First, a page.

End of a golden age?
Progessive governments and post-neoliberalism in Latin America
Franck Gaudichaud interviews Miriam Lang and Edgardo Lander
Following their participation in the international symposium that we coordinated last June on “Progessive governments and post-neoliberalism in Latin America: End of a golden age?” at the University of Grenoble, France, we thought it would be worthwhile going back over the Latin American context with the sociologists Edgardo Lander (Venezuela) and Miriam Lang (Ecuador). Both of them have a sharp critical view, very often at odds concerning the present scene, and both have participated actively in recent years in the debates on the initial balance sheets of the progressive governments of 1998-2015, in particular those of the Rosa Luxemburg Foundation in Miriam’s case and of the Transnational Institute in Edgardo’s case.
For example, they have written probingly on such topics as the problematics of development and the state, neocolonialism and extractivism, the lefts and the social movements, and both have tackled the difficult issue of conceiving roads of emancipation at times in which humanity is going through a profound ecosystemic crisis of civilization, challenges that mean, inter alia, re-inventing the left and (eco)socialism in the 21st century. – FG
Franck Gaudichaud: In the recent period there have been many debates concerning the end of a cycle of progressive and national-popular governments in Latin America, or rather their possible retreat and loss of political hegemony. What are your thoughts about this debate? From where you stand, can we say that this debate is going beyond the question of an end to a cycle? And what can we say about the present situation compared with the progressive experience from 1999 to 2015?
Edgardo Lander: This is indeed a very intense debate, especially in Latin America, because there had been many expectations about the possibilities for profound transformation in these societies beginning with the victory of Hugo Chávez in Venezuela in 1998. That was the point of departure of a process of political change that led to the majority of the governments in South America being identified with something referred to as progressive or left-wing in one of their versions. These expectations of transformations that will lead to post-capitalist societies posed severe challenges both in terms of the negative experience of the socialisms of the last century and in terms of new realities like climate change and the limits of the planet Earth that it was necessary to confront. To think about transformation today necessarily means something very different from what it meant in the past century. At a time when the discourse of socialism had practically disappeared from the political grammar in much of the world, it reappears in this new historical moment in South America. Based especially on the struggles of the indigenous peoples, some of these processes seem to incorporate in a very central way a profound questioning of fundamental aspects of what had constituted socialism in the 20th century. Centrally present in part of the imaginaries of the transformation were themes like pluriculturalism, different forms of relationship with the other networks of life, notions of the rights of nature, and conceptions of buen vivir that pointed to a possibility of transformation that could take into account the limitations of the previous processes and open new horizons to address the new conditions of humanity and the planet.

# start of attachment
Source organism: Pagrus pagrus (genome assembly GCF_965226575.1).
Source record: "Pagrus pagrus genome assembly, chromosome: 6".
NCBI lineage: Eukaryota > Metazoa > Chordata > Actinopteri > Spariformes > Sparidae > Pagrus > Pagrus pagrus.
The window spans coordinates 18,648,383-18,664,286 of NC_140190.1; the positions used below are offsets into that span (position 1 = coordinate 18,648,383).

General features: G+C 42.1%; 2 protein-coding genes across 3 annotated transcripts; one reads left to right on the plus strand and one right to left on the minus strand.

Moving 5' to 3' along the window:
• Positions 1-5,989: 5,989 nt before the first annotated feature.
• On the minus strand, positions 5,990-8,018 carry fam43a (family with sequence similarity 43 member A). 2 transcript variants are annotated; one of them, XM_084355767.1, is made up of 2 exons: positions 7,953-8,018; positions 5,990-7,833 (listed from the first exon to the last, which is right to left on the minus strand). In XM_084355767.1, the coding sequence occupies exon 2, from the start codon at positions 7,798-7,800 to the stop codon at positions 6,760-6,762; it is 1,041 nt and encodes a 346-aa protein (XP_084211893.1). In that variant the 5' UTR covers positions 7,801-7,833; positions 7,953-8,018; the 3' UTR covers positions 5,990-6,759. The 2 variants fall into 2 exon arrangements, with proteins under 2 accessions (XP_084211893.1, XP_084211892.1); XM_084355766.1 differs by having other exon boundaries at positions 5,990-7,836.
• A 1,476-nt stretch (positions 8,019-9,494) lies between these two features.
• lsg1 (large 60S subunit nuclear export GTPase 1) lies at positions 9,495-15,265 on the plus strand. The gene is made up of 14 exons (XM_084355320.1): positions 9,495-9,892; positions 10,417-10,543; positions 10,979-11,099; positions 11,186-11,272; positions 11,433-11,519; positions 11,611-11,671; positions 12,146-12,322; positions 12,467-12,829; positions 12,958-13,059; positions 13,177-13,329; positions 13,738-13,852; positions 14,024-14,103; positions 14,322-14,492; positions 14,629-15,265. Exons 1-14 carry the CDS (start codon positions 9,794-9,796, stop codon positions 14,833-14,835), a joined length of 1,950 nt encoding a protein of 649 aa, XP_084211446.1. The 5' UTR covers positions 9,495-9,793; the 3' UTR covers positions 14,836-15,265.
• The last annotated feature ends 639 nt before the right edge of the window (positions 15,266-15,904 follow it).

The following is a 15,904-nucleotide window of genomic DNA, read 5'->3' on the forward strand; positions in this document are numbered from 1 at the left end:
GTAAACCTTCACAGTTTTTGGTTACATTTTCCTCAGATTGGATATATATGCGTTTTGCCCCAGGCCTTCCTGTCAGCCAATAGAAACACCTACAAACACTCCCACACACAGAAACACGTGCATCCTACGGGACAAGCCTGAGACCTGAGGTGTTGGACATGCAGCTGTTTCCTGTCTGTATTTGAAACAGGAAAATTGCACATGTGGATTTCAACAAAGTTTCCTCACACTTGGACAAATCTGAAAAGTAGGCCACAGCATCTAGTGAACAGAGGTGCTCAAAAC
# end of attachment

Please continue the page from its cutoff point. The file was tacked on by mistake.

FG: So, we’re talking about the initial period, the beginning, in the early 2000s, when resistance from below was combined with the creation of socio-political dynamics more or less rupturist and post-neoliberal depending on the case, which also happened to emerge on the national electoral and governmental plane.
EL: Yes, in a period in which extraordinary hopes were developing that radical transformations were beginning in society. In the cases of Ecuador and Bolivia, the new governments were a result of the processes of accumulation of forces of social movements and organizations fighting neoliberal governments. The experience of the Indigenous Uprising in Ecuador and the Water War in Bolivia were expressions of societies in movement in which social sectors that were not the most typical in the political action of the left played protagonistic roles. It was a plebeian emergence, social sectors previously invisibilized, indigenous, peasants, urban popular forces, that came to occupy a central place in the political arena. This gave rise to extraordinary expectations.
However, over time severe obstacles appeared. Despite the high-flown rhetoric, important sectors of the left that had leading roles in those processes of struggle had not submitted the experience of 20th century socialism to sufficiently critical thinking. Many of the old ways of understanding leadership, party, vanguard, relations between state and society, economic development, relations with the rest of nature, as well as the weight of the Eurocentric monocultural and patriarchal cosmovisions were present in those processes of change. The historic colonial forms of insertion in the international division of labour and nature were deepened. Obviously, any project that aims at overcoming capitalism in the present world must necessarily deal with the harsh challenges posed by the profound crisis of civilization now facing humanity, in particular the hegemonic logic of endless growth of modernity that has come to overload the planet’s capacity and is undermining the conditions that make possible the reproduction of life.